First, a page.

U.S. weather forecasters say the Mississippi River has risen to its second-highest level ever in the southern state of Tennessee, after unleashing major flooding in low-lying areas.
Thousands of residents in several states have evacuated their homes along the Mississippi River as flooding - triggered by rain and melting snow - has reached levels not seen in decades.
National Weather Service spokesman Christopher Vaccaro says the river surged above 14.5 meters Tuesday near Memphis - Tennessee's largest city. He said the waterway is projected to continue rising to more than 14.6 meters later in the day.
That would be just short of the river's record crest of 14.8 meters more than 70 years ago.
Vaccaro says the river is expected to hold steady at this level through Wednesday before gradually receding beginning on Thursday.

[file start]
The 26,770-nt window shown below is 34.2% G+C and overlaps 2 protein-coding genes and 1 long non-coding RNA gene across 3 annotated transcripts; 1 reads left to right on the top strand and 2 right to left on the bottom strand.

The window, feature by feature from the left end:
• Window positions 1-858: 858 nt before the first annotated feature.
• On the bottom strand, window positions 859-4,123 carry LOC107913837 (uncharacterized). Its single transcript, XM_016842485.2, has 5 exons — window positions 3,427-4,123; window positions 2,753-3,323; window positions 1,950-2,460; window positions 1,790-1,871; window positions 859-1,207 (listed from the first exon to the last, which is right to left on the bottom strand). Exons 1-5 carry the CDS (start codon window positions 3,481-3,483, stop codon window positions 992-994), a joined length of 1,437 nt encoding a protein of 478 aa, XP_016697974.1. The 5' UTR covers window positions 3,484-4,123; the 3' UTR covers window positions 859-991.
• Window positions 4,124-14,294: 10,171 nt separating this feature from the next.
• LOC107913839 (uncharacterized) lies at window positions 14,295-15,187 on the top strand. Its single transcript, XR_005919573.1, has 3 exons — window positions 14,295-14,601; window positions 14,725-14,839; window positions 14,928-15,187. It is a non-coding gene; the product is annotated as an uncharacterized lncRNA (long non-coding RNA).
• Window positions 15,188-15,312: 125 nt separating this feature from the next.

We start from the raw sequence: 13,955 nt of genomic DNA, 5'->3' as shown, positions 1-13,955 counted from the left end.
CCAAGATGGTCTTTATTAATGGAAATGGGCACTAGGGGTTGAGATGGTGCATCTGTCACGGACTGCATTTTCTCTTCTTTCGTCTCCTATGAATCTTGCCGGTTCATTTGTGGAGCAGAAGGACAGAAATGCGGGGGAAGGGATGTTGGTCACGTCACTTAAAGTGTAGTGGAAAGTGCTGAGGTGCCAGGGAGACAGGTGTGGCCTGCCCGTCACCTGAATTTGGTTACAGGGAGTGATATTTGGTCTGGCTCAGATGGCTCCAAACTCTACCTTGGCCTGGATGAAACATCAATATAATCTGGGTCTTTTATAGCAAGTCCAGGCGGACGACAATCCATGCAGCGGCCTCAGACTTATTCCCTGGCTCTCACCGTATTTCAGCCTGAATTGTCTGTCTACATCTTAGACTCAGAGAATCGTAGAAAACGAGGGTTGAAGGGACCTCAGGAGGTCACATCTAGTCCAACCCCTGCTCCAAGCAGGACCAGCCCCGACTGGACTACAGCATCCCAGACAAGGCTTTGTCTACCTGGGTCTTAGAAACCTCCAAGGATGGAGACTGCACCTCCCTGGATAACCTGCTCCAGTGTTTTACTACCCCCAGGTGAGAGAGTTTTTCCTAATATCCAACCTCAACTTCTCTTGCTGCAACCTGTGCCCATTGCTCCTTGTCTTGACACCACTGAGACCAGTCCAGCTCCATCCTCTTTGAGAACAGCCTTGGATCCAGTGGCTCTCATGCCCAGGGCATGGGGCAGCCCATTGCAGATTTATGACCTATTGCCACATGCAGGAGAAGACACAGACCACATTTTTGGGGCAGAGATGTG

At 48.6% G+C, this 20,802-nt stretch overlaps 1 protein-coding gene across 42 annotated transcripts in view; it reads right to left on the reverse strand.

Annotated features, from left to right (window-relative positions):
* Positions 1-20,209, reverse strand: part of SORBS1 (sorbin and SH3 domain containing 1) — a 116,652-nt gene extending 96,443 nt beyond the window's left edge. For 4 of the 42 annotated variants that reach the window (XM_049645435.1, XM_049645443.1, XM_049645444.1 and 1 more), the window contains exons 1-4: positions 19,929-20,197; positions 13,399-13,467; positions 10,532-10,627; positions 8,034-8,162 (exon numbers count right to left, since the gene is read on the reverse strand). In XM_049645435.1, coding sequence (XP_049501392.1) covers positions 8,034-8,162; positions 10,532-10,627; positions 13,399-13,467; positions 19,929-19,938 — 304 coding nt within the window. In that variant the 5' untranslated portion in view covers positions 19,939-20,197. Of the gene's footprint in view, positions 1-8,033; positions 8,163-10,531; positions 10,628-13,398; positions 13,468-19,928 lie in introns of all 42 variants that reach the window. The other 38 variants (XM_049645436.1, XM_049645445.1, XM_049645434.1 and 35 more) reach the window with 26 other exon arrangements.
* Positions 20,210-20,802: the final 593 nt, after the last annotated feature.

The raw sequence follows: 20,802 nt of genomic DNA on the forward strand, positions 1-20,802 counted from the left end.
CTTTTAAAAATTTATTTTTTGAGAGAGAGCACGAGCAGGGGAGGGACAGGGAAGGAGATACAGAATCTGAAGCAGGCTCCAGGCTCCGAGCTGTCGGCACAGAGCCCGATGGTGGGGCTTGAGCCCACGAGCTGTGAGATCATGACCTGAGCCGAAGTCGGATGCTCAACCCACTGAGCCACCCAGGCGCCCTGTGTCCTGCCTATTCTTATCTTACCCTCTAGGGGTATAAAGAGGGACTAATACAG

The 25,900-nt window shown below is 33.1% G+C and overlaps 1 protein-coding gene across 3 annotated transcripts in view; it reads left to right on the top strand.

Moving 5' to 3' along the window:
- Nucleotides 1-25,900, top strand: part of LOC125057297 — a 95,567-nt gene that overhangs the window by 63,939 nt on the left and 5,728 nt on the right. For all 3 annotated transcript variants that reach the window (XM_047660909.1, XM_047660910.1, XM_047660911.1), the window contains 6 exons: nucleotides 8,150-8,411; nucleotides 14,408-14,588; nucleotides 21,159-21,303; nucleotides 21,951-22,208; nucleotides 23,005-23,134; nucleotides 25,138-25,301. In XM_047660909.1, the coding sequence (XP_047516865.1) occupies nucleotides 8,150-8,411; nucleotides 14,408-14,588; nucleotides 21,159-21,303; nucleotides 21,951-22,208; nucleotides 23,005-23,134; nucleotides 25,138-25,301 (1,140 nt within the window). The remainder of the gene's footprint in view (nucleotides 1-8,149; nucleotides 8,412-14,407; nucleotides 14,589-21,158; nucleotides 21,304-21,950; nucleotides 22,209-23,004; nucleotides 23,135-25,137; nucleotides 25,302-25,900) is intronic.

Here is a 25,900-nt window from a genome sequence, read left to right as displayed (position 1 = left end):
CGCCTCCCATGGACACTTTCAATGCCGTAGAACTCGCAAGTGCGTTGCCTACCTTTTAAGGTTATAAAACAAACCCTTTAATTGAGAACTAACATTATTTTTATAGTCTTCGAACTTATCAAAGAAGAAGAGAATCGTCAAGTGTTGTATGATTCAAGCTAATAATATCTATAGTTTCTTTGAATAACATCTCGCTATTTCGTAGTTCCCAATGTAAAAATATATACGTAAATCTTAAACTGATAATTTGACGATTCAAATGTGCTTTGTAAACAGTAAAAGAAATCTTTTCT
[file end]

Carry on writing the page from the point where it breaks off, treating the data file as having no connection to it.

President Barack Obama declared a major disaster in Tennessee on Monday, ordering federal aid to help state and local recovery efforts in the area. The state was also struck by severe storms and tornadoes last month.
The president has also signed emergency or disaster declarations for other states hit by flooding and bad weather, including Louisiana, Iowa, Kentucky, Missouri and Mississippi.
In Louisiana, authorities are expected to open a spillway in an effort to lower river levels in the city of Baton Rouge, as well as in New Orleans, which was inundated with floods after Hurricane Katrina in 2005.
Popular historical sites were expected to be spared from the floods. World-famous landmark Graceland, the late singer Elvis Presley's estate in Memphis, was not threatened by the water.
Violent tornadoes last month devastated a number of southern U.S. cities and killed more than 300 people, with the worst destruction several hundred kilometers east of the flooding.
The Mississippi River is North America's largest river system. The river spans more than 3,700 kilometers from the northern United States down to the Gulf of Mexico.